As part of its ongoing commitment for a “greener” environment, Airbus has introduced new technologies and processes to reduce the amount of harmful volatile organic compounds (VOCs) released during aircraft production.
A product of paints, sealants and chemical cleaning processes, VOCs can be difficult and expensive to manage – which is why Airbus is focused on eliminating them at their sources.
One successful example of this approach already has reached maturity at Airbus’ site in Saint-Nazaire, France, which utilises the patented mirror milling system – a clean alternative technology for the milling of aircraft fuselage panels. It is the result of a collaborative effort involving Airbus and machine tool designer and manufacturer, Dufieux Industrie, and produces no VOCs. In fact, the only by-product of this eco-friendly system is aluminum shaving chips – which are 100-per cent recyclable.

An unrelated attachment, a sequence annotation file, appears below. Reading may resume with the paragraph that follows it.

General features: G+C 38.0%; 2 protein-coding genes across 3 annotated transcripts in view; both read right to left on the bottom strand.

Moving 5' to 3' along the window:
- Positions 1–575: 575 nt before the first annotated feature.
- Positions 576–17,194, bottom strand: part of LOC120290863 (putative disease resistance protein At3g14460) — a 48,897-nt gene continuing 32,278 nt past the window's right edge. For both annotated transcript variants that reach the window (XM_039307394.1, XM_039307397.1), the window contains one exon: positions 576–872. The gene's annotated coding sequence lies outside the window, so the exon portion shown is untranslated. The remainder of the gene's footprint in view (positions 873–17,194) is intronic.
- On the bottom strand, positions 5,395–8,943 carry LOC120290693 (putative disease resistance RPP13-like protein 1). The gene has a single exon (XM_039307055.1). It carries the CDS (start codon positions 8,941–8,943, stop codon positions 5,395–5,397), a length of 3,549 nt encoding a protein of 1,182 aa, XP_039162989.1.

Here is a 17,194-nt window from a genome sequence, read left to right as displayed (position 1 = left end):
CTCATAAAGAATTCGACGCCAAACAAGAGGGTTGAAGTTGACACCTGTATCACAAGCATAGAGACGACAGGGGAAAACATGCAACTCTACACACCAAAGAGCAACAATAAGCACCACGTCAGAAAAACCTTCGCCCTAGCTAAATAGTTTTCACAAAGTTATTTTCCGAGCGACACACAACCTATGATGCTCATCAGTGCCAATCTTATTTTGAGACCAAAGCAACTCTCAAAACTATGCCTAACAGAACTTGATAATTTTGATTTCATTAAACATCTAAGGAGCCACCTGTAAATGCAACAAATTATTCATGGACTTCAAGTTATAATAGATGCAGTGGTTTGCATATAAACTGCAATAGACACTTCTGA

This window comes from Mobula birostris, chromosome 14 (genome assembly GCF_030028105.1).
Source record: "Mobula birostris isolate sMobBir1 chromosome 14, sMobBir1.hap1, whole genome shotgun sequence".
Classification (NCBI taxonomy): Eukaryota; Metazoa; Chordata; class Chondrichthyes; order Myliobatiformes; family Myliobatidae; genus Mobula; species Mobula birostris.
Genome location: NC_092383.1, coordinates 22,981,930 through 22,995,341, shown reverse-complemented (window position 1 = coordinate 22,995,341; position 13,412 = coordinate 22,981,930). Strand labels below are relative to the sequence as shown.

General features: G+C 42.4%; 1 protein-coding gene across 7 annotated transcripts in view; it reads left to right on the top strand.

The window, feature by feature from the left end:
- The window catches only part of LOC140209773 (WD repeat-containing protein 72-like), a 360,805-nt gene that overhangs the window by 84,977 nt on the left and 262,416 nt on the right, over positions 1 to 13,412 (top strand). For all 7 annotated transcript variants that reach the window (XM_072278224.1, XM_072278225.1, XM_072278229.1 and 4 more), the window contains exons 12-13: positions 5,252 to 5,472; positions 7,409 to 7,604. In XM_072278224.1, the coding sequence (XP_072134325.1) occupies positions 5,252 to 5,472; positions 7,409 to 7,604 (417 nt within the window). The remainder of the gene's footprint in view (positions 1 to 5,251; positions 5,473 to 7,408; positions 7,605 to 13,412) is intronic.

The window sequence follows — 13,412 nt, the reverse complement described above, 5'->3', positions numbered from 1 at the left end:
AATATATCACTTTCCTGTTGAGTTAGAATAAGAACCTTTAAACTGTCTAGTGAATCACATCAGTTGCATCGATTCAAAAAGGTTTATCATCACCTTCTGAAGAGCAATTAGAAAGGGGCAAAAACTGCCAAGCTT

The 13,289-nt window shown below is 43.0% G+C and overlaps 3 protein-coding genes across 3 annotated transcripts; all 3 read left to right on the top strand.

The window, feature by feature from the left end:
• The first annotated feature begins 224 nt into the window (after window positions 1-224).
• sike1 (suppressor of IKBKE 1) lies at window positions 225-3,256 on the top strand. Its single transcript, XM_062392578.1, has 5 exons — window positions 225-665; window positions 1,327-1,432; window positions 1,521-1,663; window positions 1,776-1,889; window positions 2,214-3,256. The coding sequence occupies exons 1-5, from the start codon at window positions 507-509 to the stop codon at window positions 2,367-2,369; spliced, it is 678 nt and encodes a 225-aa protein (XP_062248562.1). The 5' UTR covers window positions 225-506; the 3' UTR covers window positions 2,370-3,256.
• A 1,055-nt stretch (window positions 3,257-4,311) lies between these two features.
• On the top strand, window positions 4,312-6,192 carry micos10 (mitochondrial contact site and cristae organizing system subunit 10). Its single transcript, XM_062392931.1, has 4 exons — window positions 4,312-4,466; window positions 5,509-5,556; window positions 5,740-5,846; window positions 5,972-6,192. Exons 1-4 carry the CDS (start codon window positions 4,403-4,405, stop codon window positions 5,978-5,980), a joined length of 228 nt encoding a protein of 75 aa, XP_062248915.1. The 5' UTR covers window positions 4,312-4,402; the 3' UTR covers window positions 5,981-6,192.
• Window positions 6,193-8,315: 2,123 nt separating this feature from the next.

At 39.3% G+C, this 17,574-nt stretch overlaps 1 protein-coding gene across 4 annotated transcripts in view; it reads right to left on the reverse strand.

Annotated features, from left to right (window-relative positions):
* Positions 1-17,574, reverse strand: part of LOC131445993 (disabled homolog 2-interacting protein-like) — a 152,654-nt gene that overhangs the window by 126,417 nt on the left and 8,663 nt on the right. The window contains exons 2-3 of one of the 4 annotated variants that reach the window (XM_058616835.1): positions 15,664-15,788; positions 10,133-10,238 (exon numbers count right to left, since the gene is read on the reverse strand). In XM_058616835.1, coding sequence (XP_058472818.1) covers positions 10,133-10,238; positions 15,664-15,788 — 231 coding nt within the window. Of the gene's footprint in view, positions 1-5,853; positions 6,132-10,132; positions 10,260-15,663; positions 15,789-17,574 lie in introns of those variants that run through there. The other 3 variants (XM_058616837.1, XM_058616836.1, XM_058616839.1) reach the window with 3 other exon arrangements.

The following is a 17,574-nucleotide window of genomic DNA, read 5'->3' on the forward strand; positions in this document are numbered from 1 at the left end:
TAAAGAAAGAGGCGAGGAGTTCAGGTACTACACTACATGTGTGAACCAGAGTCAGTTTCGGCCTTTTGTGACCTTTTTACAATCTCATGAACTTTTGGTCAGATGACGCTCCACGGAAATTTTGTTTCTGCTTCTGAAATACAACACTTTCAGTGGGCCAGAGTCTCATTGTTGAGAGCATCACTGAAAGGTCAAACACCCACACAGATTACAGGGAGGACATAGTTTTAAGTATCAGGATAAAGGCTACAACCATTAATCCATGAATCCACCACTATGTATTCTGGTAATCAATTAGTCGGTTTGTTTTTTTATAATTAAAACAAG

Airbus also uses innovation and operational improvements to boost the eco-efficiency of its aircraft painting procedures. At the core of this effort is Airbus' “base coat, clear coat” livery painting method, which requires only one layer of thick paint and a layer of varnish or clear coat for protection – dramatically reducing the volume of paint necessary per aircraft.
The use of solvents to clean painting equipment also has been reduced by 90 per cent by changes to distribution methods, as well as through the use of lighter disposable wipes. In Hamburg, Germany, electrostatic guns keep paint mist to a minimum while exhaust air is cleaned and treated, which ensures that particles of paint can be disposed of separately.